De Vos bases his arguments here on his “belief” that genocide is being committed without any evidence, other than there is a terrible war in Gaza. There is no ICJ ruling on genocide, that is years away, so why is De Vos using it as the basis of his argument? Worse still the ICJ ruling didn’t even use the body of international case law (Rohinga & Bosnia-Kosovo Genocide), that evidence makes the SA application look “mickey mouse”. Only the Ugandan judge was able to see through the “crap” and dismiss the application out of hand.
    All De Vos has done is virtue signal and show the true face of the anti-liberal left in academia. When his personal ideology clouds the facts…we have a big problem.

  • Malcolm Mitchell says:

    Whilst I have a high regard for Prof. de Vos as a constitutional lawyer I think he is way out here. As I understand it the ICJ has not ruled on the alleged genocide . However as in academic circles, which I understand since I have two doctorates and other lower degrees , he is entitled to his own opinion. Whether it will stand up under peer review is another matter. Both Newton and Einstein’s theories did not stand up under later peer review.

  • David C says:

    Having started out as a decidedly neutral “observer” of this issue, I realise I have gradually become more and more prejudiced against the Palestinian people. At this stage, if there were 2 buttons in front of me – one which was labelled “Eliminate Israel” and the other “Eliminate Palestine” there is absolutely no doubt in my mind which button I would press. This has happened as a direct result of the increasingly insane, one-sided, two-faced, irrational arguments made by the compulsive virtue-signallers. In truth, I don’t dislike Palestinians at all, but I really detest their vocal, mindless supporters and at this stage I just want them all gone so that these libtards can go back to hysterically promoting and defending the mutilation of 13-year-old girls who think it’s cool to pretend they’re boys.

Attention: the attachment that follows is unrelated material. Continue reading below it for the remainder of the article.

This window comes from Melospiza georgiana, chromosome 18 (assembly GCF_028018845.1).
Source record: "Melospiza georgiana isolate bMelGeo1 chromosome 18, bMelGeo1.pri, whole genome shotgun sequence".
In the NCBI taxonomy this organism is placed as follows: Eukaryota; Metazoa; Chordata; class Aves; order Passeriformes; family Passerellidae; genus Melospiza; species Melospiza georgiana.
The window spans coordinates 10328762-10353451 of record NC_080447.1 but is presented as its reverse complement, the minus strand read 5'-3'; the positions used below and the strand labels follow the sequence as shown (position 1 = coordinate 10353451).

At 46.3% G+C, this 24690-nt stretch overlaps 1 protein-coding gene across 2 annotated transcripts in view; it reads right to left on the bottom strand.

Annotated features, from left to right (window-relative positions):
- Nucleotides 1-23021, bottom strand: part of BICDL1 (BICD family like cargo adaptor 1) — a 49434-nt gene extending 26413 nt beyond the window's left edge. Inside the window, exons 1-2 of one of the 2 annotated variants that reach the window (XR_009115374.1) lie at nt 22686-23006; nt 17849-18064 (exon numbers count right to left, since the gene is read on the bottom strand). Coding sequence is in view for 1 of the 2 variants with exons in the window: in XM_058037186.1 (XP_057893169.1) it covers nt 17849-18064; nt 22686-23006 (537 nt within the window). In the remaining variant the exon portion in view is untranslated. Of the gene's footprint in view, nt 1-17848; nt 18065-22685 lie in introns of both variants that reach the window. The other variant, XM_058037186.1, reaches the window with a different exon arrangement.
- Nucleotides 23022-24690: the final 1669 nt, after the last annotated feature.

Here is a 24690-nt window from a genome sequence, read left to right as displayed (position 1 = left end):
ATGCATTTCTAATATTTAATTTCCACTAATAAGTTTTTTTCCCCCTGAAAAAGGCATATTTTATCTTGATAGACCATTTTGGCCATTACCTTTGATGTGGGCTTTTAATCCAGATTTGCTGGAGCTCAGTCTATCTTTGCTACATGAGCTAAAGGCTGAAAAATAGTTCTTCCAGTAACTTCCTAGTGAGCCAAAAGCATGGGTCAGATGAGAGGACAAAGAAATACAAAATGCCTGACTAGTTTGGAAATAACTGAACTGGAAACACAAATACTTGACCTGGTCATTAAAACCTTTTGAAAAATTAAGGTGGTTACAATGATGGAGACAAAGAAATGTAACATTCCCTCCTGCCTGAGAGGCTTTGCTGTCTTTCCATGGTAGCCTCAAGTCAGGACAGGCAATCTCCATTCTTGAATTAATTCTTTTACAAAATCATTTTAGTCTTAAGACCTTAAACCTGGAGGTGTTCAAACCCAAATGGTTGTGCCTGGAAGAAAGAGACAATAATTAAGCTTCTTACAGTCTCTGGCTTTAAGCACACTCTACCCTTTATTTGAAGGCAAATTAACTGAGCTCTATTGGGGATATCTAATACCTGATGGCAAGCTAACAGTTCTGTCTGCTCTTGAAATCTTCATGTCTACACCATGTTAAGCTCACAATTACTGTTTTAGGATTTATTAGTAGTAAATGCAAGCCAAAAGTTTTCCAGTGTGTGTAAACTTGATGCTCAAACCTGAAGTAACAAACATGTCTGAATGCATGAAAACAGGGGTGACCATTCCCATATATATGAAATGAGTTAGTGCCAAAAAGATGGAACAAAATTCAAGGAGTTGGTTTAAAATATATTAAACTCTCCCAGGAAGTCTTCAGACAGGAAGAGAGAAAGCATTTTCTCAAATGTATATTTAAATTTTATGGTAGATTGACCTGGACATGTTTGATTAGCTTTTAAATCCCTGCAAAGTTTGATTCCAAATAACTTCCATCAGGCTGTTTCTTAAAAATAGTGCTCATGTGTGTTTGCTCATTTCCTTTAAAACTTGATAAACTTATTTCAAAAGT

• Random Comment says:

    How did I end up on IOL?

    Are we going to have a The Guardian moment – allegations of “improper behaviour” by the much-beloved columnist and then an exit stage left by same?

  • Bill Gild says:

    Another nail hammered into the coffin of academic freedom at UCT by yet another “progressive” leftist, as UCT sails into the sunset.

  • Rael Chai says:

    What a load of garbage. I used to enjoy PdV’s level headed legal analysis and always looked forward to reading his legal view but this is shocking. While conveniently ignoring the fact that Israel was forced to join a war it neither wanted nor asked for, he then asks for collective punishment on academic institutions which are independent of the Israeli government and a bedrock of academia and research that has had positive contributions to the world over.

  • Rod H MacLeod says:

    Well, I don’t see any vestige of a “list” of “Israeli universities complicit in the Gaza onslaught”. Name and shame Pierre old boy, or STFU.

    • Bill Gild says:

      The “woke” gang, or, as some might refer to them, the “progressive” left, has nothing worthwhile to contribute, but shamelessness and an overarching need to be “relevant”. They will leave nothing but destruction and pain in their wake.

  • Pierre de Vos says: